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Old 28-09-2014, 13:33   #16
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Re: Best Material for Experimental dual hull Dinghy Outriggers?

You can make curved cross arms, to avoid clipping wavetops, that are very stiff. A simple shape is that of an I-beam with the top and bottom made of 1/8" ply, reinforced with carbon fiber tow (a Gougeon Brothers West System epoxy product available at West Marine), and the vertical web made of 1/4" plywood with lots of large lightening holes (like you see in aircraft frames). Then you can attach it and dismantle it using wing nuts and bolts for ease of conversion.
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Old 28-09-2014, 15:33   #17
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Re: Best Material for Experimental dual hull Dinghy Outriggers?

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Originally Posted by captain-cowboy View Post
I'm connecting two self bailing kayaks together into something of a convertible outrigger canoe. That way I can dismantle my dinghy and store it on board (no painter or davit), make use of a single kayak when most convenient, or assemble the whole raft when it's time to row dry goods or gear over from shore.

We used pine 3x2's to prove the concept, it worked brilliantly, so now it's time to invest in final materials. I need outriggers that won't flex and warp too badly. Right now I'm looking at 1/8'' wall 3X2'' aluminium rectangular tube. does that seem robust enough? Round pipe would be more similar to the out riggers on a small catamaran, but a squared shape fits into our setup really well, and it's cheaper.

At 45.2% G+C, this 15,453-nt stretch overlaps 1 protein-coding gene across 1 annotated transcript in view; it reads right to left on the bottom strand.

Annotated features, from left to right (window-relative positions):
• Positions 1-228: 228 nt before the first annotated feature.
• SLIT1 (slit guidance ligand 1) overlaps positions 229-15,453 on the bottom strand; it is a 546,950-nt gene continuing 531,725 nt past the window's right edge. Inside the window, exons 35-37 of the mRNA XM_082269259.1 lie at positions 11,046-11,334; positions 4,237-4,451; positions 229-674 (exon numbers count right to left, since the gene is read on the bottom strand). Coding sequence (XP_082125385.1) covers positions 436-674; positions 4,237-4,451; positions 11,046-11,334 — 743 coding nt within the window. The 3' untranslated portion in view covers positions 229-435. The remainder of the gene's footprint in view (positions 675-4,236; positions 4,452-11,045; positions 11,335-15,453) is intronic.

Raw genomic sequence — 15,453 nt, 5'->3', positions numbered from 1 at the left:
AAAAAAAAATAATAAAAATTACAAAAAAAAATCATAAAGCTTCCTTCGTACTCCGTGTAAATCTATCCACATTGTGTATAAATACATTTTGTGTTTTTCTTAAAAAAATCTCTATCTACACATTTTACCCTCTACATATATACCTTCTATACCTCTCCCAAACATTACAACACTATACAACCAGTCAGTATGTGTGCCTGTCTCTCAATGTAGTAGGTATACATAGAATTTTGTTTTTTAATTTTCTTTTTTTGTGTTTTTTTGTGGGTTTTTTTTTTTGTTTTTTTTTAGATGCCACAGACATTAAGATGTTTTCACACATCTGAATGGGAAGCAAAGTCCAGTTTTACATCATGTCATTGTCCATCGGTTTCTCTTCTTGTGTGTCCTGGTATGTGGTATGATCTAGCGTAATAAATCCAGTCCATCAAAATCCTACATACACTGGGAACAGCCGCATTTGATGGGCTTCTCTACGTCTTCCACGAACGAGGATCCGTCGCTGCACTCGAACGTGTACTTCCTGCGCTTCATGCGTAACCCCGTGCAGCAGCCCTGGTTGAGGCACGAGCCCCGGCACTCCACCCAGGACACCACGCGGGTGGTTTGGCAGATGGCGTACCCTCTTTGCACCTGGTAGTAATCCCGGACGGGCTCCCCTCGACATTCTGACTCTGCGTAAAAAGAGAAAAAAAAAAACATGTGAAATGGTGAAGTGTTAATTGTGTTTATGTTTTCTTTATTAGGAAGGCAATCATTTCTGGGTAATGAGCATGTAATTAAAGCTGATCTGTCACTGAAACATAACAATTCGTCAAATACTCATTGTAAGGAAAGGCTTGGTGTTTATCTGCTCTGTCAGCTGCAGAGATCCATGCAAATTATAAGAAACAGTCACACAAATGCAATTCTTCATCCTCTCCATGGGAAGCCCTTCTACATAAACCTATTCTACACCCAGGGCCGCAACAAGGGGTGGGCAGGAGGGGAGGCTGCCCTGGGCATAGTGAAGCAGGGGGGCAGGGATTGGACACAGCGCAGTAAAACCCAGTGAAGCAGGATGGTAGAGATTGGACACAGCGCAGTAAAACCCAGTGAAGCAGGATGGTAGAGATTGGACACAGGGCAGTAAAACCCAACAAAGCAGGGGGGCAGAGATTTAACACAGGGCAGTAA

If the 2X3s work beautifully use them. Probably over build. Why get exotic?
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Old 28-09-2014, 15:37   #18
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Re: Best Material for Experimental dual hull Dinghy Outriggers?

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If the 2X3s work beautifully use them. Probably over build. Why get exotic?
the kayaks as pontoons worked beautifully. the pine 2x3's will rot and warp in short order.
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Old 28-09-2014, 16:06   #19
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Re: Best Material for Experimental dual hull Dinghy Outriggers?

I'd make a gently curved rectangle, or maybe just an oval, if you are up for the time, as it would be a lot of work, compared to just using some tubing.
However, fiberglass tube can work too, if big enough, but perhaps a truss using the glass tube might be a little less work, to get the stiffness you need.


Differnt methods to sizing, get engineery and try and compute it,
or slightly less techy and use your existing wood and find its strength,
or the easy way just overbuild it and be done, or underbuild it and see if it is not strong enough, and then go bigger.

How about instead of catamaran, just tow the second one behind if you need to carry transport more load, use a trolling motor instead of paddles.

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Hey friends, nimblemotors has nearly sold me on using fiberglass tube; anyone know what OD and wall thickness I should be using? there will be 6 feet of trampoline between the pontoons, 2 feet of outrigger laying on each pontoon to fix to, and about two feet between the outriggers.

Thanks for the help all!
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Old 28-09-2014, 16:46   #20
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Re: Best Material for Experimental dual hull Dinghy Outriggers?